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EghtesadOnline: Constant changes in the prices of goods and services have become a new normal in the past several months.

Retailers charge you more for the same item you bought as early as yesterday on the pretext that the US dollar’s value has gone up. 

The rise in the prices of locally-made products is no less than that of imported goods. Agricultural products, fruits in particular, are among items with ever-shifting prices these days. 

In the Iranian month Mordad (July 23-Aug. 22), the highest price hikes among food products were registered for apple with 38.6%, oranges with 29.8% and chicken with a 28.7% rise compared with the previous month, Financial Tribune reported.

No price decline was registered for the month, according to the latest report by the Statistical Center of Iran. 

“A single type of fruit changes hands upwards of six times in the supply chain to get to the retailer,” Yasser Raygani, the spokesman of ‘Tazirat’ Organization—a judiciary-affiliated oversight body dealing with trading offenses—told the Persian daily Iran.

“Presently, the main reason behind the rise in the prices of imported fruits is fluctuations in the foreign currency market while middlemen are mostly blamed for the hike in domestically-produced fruit price,” he explained. 

The Iranian fruit market is replete with all types of imported products, although officially only the import of six types of fruit, namely coconuts, pineapples, mangos, mangosteen, papaya and bananas, is allowed. 

Banana is in fact one of Iran’s top non-oil imports. Latest customs data show a total of 141,139 tons of bananas worth $137 million were imported into Iran during the first quarter of the current Iranian year (March 21-June 21), which shows a 24% drop in weight and a 3% decrease in value year-on-year.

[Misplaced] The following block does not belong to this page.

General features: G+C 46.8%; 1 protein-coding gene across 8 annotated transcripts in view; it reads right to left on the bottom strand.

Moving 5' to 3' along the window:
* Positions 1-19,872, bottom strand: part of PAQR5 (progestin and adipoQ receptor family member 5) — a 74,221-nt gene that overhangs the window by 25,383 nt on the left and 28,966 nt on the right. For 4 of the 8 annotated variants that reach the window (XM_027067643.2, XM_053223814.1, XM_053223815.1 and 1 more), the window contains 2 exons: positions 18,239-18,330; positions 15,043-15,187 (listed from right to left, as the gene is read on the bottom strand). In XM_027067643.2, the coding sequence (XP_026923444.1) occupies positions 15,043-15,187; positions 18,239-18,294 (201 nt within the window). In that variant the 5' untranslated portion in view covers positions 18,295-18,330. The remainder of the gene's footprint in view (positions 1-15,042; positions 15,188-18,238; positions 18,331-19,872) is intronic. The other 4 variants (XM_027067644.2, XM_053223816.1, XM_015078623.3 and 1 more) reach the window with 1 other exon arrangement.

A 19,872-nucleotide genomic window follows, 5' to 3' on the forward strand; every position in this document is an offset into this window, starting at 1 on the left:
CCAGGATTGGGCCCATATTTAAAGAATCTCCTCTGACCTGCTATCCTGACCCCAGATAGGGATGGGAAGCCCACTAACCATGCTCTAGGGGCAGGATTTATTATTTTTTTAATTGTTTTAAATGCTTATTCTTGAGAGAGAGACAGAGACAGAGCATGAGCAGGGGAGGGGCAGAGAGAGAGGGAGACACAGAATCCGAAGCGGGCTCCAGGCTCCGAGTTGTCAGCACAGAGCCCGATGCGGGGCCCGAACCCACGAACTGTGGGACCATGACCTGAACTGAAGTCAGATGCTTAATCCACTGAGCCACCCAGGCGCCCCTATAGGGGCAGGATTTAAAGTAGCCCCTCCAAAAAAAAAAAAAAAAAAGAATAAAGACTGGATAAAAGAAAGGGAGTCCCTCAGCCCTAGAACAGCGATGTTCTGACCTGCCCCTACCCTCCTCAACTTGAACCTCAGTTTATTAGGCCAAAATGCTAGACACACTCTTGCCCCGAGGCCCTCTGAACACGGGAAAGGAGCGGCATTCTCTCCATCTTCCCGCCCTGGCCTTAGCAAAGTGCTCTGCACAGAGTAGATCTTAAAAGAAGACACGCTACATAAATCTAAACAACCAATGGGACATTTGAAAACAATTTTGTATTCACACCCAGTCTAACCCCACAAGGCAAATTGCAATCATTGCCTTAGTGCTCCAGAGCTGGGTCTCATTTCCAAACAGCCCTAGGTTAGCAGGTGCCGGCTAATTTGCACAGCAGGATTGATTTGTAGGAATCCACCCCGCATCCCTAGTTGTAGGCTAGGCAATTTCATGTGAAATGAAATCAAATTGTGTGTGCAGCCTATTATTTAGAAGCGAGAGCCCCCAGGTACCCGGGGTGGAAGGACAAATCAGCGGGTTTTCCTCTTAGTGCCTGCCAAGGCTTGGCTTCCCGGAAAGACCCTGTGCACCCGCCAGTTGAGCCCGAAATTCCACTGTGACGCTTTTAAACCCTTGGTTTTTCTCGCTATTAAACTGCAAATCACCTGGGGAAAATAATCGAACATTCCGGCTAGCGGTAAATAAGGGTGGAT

The imports made up 1.69% of the overall weight and 1.24% of the overall value of all non-oil imports into the country during the first three months of the current year, showing a 0.9% YOY drop in tonnage, but no significant difference in value percentage.  

Last year, about $544 million worth of bananas were imported into Iran.

 Frost Damage

The heavy frost in April, which inflicted extensive damage on orchards across 17 Iranian provinces, is believed to be the secondary cause of the rise in fruit prices.

According to Deputy Agriculture Minister Mohammad Ali Tahmasebi, more than 640,000 hectares of fruit orchards incurred losses of up to 110 trillion rials (over $1.12 billion) due to the frost, IRNA reported. 

Shokrollah Hajivand, an official with the Ministry of Agriculture, told ILNA in May that some 3 million tons of fruit were lost across the country since the beginning of the current Iranian year on March 21.  

Habib Radfar, an advisor to the agriculture minister, put this year’s decrease in production of cold climate fruits, including cherries, tomatoes and peaches at 10-15%.

“The country faces no shortage of cold hardy fruits despite the decline in output. Production of dates, orange, tangerine, lime, lemon, grape fruit, pomegranate, kiwi and olive have increased this year (March 2018-19),” he said.

Despite the upturn in production of oranges, as the official said, a kilogram of oranges went for 95,974 rials (98 cents) in Mordad, to register the highest year-on-year price rise for a food item. 

The retail price for oranges in the month ending August 22, which marks the end of Iranian month of Mordad, increased by 85.8% compared with the same period of last year. 

The second and third biggest year-on-year price rises in Mordad among food items were registered for cucumbers and apples with 84.1% and 83.7%, respectively. A kilogram of cucumbers was sold at 35,950 rials (36 cents) and a kilogram of apples went for 77,377 rials (about 79 cents). 

The biggest year-on-year drop in food prices was reported for onions. A kilogram of onions was sold at 17,523 rials (about 18 cents), registering a decrease of 47.5% YOY. 

The Consumer Price Index of “Food and Beverages” group in the 12-month period ending August 22 increased by 11.8% compared with last year’s corresponding period, the SCI reported. 

The “Food and Beverages” CPI (using the Iranian year to March 2017 as the base year) stood at 138.5 in Mordad, indicating an 8.6% rise compared with the previous month. 

The index for “Food and Beverages” registered a year-on-year increase of 24.7% compared with the similar month of last year.


Iran Fruit Prices